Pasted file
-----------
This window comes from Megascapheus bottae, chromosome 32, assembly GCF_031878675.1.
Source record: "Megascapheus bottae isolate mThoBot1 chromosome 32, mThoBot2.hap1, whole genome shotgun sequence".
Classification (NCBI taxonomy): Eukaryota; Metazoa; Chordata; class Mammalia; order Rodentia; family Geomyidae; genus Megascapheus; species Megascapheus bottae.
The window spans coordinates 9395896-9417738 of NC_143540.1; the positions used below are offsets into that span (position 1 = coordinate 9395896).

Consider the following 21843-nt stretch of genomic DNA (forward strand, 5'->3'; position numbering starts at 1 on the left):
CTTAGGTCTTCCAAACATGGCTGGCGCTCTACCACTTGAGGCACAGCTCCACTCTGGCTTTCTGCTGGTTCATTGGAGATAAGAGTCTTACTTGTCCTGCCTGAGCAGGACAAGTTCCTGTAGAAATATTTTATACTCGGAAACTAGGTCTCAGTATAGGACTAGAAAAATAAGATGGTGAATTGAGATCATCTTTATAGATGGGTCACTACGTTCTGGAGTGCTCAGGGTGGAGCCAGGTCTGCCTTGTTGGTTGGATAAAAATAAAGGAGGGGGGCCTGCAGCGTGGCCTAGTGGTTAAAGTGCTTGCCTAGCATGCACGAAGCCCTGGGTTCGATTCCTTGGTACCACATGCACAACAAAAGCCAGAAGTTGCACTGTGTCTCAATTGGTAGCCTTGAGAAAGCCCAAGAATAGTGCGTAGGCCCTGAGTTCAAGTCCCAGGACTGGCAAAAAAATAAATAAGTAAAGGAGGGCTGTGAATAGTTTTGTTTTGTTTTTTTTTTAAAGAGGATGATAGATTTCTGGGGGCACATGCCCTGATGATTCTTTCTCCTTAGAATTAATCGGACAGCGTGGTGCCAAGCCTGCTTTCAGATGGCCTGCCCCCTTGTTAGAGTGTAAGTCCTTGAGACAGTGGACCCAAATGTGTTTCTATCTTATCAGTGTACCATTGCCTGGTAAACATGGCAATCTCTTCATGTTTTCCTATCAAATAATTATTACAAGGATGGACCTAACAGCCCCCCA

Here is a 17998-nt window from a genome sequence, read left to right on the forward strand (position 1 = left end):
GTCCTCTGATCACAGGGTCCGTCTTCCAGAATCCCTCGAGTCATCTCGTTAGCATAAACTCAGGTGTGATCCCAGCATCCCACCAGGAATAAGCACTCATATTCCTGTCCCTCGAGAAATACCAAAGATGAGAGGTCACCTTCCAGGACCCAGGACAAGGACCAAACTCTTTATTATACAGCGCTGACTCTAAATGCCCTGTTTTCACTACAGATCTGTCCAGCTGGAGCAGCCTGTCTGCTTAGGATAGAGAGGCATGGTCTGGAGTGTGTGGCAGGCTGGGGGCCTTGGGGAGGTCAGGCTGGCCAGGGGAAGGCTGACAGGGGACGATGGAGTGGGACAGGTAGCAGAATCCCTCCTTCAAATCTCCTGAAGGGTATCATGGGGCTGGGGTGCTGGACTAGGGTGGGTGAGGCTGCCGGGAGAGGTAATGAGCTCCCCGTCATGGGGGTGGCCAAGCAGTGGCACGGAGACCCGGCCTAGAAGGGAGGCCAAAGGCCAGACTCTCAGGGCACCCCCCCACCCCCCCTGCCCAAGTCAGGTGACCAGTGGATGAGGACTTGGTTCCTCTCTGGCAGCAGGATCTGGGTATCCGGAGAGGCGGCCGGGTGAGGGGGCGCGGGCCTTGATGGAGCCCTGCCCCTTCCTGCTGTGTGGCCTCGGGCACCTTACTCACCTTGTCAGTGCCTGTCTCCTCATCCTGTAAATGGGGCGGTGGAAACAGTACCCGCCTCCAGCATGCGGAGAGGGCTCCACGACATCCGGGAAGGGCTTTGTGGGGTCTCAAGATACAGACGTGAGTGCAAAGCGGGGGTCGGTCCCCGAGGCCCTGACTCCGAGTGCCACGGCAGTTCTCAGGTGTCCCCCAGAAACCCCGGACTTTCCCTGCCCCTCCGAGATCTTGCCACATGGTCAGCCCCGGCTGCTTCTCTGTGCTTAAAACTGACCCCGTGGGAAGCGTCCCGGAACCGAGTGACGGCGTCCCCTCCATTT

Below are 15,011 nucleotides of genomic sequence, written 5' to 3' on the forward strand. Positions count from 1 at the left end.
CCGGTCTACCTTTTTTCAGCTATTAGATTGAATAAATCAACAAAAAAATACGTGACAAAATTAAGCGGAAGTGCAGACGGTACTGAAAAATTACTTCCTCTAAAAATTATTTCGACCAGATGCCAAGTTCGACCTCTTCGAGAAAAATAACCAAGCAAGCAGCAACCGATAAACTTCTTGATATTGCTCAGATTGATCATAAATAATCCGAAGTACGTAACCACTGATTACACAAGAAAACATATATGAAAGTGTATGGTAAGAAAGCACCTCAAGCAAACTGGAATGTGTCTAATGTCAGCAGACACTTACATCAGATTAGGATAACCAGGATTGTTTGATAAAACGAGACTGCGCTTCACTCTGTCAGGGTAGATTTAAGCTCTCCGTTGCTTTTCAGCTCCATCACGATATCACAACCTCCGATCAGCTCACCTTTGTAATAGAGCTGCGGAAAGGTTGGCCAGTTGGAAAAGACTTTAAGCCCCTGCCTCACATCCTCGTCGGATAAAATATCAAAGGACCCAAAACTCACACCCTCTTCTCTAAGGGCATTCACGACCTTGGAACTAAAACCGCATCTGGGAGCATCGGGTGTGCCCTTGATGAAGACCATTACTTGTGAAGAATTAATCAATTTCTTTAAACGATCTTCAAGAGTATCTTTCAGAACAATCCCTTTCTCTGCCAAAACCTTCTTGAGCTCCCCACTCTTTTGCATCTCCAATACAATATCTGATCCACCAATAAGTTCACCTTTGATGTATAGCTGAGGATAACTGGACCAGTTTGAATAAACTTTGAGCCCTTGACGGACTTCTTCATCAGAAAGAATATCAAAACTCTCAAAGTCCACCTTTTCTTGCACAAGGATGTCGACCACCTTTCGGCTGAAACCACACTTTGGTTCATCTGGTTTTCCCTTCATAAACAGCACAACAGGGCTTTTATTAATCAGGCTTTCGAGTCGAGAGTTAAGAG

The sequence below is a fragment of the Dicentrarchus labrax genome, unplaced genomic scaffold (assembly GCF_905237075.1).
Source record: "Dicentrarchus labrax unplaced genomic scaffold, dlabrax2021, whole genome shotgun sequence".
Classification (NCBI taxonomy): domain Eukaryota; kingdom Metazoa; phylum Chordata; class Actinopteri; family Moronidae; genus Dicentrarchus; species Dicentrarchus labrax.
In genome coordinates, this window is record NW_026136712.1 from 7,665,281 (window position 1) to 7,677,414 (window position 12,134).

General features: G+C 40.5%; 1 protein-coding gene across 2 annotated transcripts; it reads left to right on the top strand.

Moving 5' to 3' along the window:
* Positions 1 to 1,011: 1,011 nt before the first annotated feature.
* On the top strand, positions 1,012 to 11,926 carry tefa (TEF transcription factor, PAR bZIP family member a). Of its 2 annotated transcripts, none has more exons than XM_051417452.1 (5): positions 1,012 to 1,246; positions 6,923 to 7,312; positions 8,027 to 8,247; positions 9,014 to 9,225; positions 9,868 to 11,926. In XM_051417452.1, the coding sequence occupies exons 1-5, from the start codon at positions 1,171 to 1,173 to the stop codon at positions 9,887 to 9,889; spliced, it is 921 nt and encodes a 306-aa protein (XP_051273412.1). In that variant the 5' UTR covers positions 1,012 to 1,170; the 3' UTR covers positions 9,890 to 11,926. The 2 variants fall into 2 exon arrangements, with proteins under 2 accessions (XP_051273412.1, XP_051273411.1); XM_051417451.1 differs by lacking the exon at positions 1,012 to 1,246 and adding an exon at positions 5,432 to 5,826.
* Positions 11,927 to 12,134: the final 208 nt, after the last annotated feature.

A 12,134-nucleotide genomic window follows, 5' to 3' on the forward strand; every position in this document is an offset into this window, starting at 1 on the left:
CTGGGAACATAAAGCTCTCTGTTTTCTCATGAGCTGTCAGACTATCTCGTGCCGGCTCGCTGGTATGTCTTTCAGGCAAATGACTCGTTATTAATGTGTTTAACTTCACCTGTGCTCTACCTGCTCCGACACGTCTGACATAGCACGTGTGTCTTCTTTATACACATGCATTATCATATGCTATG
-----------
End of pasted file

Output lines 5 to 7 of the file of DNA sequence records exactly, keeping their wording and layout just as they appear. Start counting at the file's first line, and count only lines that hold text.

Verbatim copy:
Consider the following 21843-nt stretch of genomic DNA (forward strand, 5'->3'; position numbering starts at 1 on the left):
CTTAGGTCTTCCAAACATGGCTGGCGCTCTACCACTTGAGGCACAGCTCCACTCTGGCTTTCTGCTGGTTCATTGGAGATAAGAGTCTTACTTGTCCTGCCTGAGCAGGACAAGTTCCTGTAGAAATATTTTATACTCGGAAACTAGGTCTCAGTATAGGACTAGAAAAATAAGATGGTGAATTGAGATCATCTTTATAGATGGGTCACTACGTTCTGGAGTGCTCAGGGTGGAGCCAGGTCTGCCTTGTTGGTTGGATAAAAATAAAGGAGGGGGGCCTGCAGCGTGGCCTAGTGGTTAAAGTGCTTGCCTAGCATGCACGAAGCCCTGGGTTCGATTCCTTGGTACCACATGCACAACAAAAGCCAGAAGTTGCACTGTGTCTCAATTGGTAGCCTTGAGAAAGCCCAAGAATAGTGCGTAGGCCCTGAGTTCAAGTCCCAGGACTGGCAAAAAAATAAATAAGTAAAGGAGGGCTGTGAATAGTTTTGTTTTGTTTTTTTTTTAAAGAGGATGATAGATTTCTGGGGGCACATGCCCTGATGATTCTTTCTCCTTAGAATTAATCGGACAGCGTGGTGCCAAGCCTGCTTTCAGATGGCCTGCCCCCTTGTTAGAGTGTAAGTCCTTGAGACAGTGGACCCAAATGTGTTTCTATCTTATCAGTGTACCATTGCCTGGTAAACATGGCAATCTCTTCATGTTTTCCTATCAAATAATTATTACAAGGATGGACCTAACAGCCCCCCA

Here is a 17998-nt window from a genome sequence, read left to right on the forward strand (position 1 = left end):